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Posts Tagged htaccess

Redirect non-www to www (and vice-versa) via htaccess

This is probably old news for a lot of folks, but it’s handy nonetheless and I often have to look up these .htaccess strings. Note that Apache mod_rewrite is required for any of this to work.

This (and it’s comments) are based on the Drupal default .htaccess file [License as of 9/30/11: GPL], because the Drupal .htaccess file explains it very well. Mind that lines starting with # are comments. Uncomment them to make them take effect.

Also, this should NOT be used with a WordPress install (it will result in a redirect loop). Instead, make the change in Dashboard > Settings > General.

RewriteEngine On
# If your site can be accessed both with and without the 'www.' prefix, you
# can use one of the following settings to redirect users to your preferred
# URL, either WITH or WITHOUT the 'www.' prefix. Choose ONLY one option:
#
# To redirect all users to access the site WITH the 'www.' prefix,
# (http://example.com/... will be redirected to http://www.example.com/...)
# uncomment the following:
# RewriteCond %{HTTP_HOST} !^www. [NC]
# RewriteRule ^ http://www.%{HTTP_HOST}%{REQUEST_URI} [L,R=301]
#
# To redirect all users to access the site WITHOUT the 'www.' prefix,
# (http://www.example.com/... will be redirected to http://example.com/...)
# uncomment the following:
# RewriteCond %{HTTP_HOST} ^www.(.+)$ [NC]
# RewriteRule ^ http://%1%{REQUEST_URI} [L,R=301]

Questions, comments, or feedback? Please leave a comment below. Thank you!

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How to block requests by referrer using .htaccess

There may be times you want to stop site visitors from clicking from a link on another site. This is called blocking the “referrer”, it’s also used to prevent image hot-linking.

A “referrer” is another site that is linking to yours. When a user clicks on the link on the other site, they are considered the referrer. In a basic referrer block, you block the traffic by specifying what domains (referrers) may not send you traffic.

For example, the following code will block any visitors that visit by clicking on links at example.com, or block any pages or images included in example.com that are from your site (iframes, images, etc).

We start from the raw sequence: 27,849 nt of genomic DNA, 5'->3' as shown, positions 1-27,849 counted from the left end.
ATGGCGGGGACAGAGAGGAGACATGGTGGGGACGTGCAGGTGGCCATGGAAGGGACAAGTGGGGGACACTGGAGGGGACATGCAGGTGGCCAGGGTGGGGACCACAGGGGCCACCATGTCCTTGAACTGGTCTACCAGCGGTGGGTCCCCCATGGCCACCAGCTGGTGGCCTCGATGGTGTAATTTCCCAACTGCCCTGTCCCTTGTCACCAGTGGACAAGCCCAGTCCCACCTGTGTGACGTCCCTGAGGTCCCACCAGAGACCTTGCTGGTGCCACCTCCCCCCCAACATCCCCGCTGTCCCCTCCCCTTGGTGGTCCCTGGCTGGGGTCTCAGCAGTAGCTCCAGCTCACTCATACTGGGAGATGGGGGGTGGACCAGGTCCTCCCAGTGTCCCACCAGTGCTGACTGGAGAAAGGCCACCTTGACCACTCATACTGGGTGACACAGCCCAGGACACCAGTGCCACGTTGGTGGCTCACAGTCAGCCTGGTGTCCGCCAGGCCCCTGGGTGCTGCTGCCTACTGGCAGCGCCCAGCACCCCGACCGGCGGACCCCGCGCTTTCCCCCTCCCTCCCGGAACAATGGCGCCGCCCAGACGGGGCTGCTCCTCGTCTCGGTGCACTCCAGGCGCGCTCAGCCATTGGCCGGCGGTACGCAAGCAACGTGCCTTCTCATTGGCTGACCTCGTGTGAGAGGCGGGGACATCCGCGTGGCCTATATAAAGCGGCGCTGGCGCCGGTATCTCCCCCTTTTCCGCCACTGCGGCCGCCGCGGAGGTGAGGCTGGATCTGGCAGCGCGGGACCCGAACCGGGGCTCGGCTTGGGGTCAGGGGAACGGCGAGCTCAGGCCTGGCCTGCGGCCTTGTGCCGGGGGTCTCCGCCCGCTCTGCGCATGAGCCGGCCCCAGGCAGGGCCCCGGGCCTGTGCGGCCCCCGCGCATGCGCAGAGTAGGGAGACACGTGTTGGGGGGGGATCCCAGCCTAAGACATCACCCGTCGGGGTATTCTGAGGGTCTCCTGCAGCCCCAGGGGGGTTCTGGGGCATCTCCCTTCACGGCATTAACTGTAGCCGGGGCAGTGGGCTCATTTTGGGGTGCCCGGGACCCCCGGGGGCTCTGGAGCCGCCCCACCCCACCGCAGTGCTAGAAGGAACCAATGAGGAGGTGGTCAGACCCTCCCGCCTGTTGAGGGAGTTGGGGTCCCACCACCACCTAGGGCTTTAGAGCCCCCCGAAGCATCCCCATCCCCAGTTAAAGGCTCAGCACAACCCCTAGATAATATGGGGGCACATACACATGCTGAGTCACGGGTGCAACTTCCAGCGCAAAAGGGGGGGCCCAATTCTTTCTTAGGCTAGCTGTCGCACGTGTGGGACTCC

RewriteEngine On
# Next line may be required, uncomment it if you're having trouble
# Options +FollowSymlinks
RewriteCond %{HTTP_REFERER} example.com [NC]
RewriteRule .* - [F]

The thing about this is it does not stop someone from simply typing in your website address into their browser; it specifically stops traffic that originates from that other domain.

If you simply want to stop image hot-linking, we just block the file types, rather than all traffic. The only line to change is the RewriteRule line. You have two choices: To block the images completely, or to present an image that says that you don’t allow hotlinks.

Option 1: Forbid the request

RewriteRule .*.(jpe?g|gif|bmp|png)$ - [F]

Option 2: Redirect to something else

RewriteRule .*.(jpe?g|gif|bmp|png)$ http://mysite.com/nohotlinks.jpg [L]

Feel free to adapt this to your needs.

Questions, comments, or feedback? Got another method that you think is better, or am I missing something? Please feel free to share it in the comments below. Thank you!

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Block access to your website via proxies using .htaccess

If you’re a webmaster, you may want to block access to your site via proxies. While you could do this by blocking the proxy domains individually, there are thousands upon thousands of proxies and more popping up all the time. Rather than block them individually, you can easily block the HTTP headers that [properly behaving] proxies use.

Originally appearing at Perishable Press, the following code segment gets added to your .htaccess file:

RewriteEngine on
RewriteCond %{HTTP:VIA}                 !^$ [OR]
RewriteCond %{HTTP:FORWARDED}           !^$ [OR]
RewriteCond %{HTTP:USERAGENT_VIA}       !^$ [OR]
RewriteCond %{HTTP:X_FORWARDED_FOR}     !^$ [OR]
RewriteCond %{HTTP:PROXY_CONNECTION}    !^$ [OR]
RewriteCond %{HTTP:XPROXY_CONNECTION}   !^$ [OR]
RewriteCond %{HTTP:HTTP_PC_REMOTE_ADDR} !^$ [OR]
RewriteCond %{HTTP:HTTP_CLIENT_IP}      !^$
RewriteRule ^(.*)$ - [F]

This sends visitors a “403 Forbidden” message. Period.